DIMACS Workshop on Computational Complexity, Entropy, and Statistical Physics
December 14, 2001
DIMACS Center, Rutgers Univiersity, Piscataway, NJ
Presented under the auspices of the Special Focus on Mathematics and Foundations of Computer and Information Science
- Michael Fredman, Rutgers University, firstname.lastname@example.org
- Joel Lebowitz, Rutgers University, email@example.com
- János Komlós, Rutgers University, firstname.lastname@example.org
and the Special Focus on Computational Information Theory and Coding.
The workshop will explore some underlying connections between biology,
computational complexity, discrete mathematics ,dynamical systems and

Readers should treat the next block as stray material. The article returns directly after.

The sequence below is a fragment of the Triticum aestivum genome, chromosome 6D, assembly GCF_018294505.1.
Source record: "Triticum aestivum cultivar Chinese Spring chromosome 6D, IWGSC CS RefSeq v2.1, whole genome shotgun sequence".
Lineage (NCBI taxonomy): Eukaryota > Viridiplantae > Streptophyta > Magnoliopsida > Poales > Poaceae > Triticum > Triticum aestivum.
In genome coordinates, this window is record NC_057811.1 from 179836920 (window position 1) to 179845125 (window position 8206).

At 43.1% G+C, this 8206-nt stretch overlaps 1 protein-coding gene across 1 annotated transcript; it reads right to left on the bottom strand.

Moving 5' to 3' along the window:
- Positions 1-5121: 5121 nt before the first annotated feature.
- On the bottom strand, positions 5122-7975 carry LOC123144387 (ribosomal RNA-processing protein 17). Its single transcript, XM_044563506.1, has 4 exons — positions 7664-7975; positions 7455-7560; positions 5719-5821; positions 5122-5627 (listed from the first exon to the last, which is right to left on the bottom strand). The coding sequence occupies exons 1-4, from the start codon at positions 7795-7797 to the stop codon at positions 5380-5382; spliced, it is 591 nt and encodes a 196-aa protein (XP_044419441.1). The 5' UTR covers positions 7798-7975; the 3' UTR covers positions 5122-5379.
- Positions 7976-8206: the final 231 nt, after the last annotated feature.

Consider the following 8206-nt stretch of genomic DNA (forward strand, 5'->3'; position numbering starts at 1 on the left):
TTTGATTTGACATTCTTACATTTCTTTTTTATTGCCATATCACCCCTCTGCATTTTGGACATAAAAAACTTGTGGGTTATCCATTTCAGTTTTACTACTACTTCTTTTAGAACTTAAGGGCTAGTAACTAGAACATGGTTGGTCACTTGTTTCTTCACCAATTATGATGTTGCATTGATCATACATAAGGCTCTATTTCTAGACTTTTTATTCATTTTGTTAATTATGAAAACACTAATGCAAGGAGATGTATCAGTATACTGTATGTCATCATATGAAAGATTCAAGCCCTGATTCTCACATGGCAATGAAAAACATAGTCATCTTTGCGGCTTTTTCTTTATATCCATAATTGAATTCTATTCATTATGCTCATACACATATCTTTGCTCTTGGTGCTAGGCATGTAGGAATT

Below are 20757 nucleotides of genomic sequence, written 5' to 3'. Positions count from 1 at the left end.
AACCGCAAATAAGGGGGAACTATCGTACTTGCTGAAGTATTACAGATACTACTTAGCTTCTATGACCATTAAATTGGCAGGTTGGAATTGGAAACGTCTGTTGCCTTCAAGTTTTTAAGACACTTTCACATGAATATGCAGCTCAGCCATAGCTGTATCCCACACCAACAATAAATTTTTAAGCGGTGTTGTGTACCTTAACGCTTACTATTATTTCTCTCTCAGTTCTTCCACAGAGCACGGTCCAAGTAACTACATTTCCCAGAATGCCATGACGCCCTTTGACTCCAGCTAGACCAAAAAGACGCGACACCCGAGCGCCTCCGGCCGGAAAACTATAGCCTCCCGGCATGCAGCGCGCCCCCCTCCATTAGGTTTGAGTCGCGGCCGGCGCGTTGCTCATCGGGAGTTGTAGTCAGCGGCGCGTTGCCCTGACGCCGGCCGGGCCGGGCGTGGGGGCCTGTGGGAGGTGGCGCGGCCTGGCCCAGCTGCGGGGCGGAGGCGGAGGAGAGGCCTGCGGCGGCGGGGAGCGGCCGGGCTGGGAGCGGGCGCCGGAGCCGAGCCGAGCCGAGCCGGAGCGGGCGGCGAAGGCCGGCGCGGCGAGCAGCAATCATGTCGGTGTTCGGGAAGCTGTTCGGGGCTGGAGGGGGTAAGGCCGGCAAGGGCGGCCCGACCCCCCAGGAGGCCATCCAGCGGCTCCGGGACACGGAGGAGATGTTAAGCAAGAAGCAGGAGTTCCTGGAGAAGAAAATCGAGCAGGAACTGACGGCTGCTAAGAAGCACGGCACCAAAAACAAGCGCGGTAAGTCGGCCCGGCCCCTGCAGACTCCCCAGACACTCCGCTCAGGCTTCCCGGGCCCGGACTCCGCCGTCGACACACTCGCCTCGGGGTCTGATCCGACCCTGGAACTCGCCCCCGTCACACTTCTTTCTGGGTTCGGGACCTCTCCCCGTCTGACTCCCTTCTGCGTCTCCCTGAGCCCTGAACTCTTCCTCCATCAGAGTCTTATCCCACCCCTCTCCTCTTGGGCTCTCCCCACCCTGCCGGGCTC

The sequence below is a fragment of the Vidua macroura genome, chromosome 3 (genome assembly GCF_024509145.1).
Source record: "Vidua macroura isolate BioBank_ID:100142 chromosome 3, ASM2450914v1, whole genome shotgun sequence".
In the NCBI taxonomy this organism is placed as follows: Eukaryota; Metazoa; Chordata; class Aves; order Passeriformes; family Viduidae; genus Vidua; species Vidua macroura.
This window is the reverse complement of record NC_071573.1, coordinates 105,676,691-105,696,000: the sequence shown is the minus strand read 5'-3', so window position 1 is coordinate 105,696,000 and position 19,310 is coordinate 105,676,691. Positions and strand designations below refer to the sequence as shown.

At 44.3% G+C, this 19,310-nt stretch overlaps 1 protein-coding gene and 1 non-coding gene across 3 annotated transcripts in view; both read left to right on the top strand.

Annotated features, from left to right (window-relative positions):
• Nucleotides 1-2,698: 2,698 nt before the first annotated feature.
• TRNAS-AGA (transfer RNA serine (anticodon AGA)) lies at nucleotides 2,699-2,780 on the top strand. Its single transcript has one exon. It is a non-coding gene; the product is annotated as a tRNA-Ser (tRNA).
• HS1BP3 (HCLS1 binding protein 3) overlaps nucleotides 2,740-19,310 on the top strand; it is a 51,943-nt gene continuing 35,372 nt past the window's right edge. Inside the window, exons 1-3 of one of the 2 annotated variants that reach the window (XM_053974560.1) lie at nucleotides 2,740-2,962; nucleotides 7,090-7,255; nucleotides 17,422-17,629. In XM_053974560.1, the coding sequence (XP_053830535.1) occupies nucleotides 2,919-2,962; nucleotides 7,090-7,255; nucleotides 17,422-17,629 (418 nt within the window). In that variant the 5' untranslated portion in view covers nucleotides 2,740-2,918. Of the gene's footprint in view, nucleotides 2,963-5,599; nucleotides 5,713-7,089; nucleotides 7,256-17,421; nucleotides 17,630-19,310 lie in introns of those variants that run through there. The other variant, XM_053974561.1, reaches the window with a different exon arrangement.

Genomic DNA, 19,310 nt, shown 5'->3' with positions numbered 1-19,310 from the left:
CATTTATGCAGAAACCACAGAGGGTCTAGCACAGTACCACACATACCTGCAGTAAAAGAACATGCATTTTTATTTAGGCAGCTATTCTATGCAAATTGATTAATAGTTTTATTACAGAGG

statistical physics. All these disciplines use in one way or another
something called entropy, a word first introduced by Rudolf Clausius in
1865 when he enunciated his famous two laws:
1.The energy of the universe stays constant
2.The entropy of the universe always increases.
But just what is entropy? It is frequently said that entropy is a
measure of disorder, and while this needs many qualifications and
clarifications it does represent something essential about it. We hope
that by comparing the uses of entropy in these very different contexts we
will be able to gain new insights into some universal aspects common to
all of them.
Next: Call for Participation
Contacting the Center
Document last modified on October 2, 2001.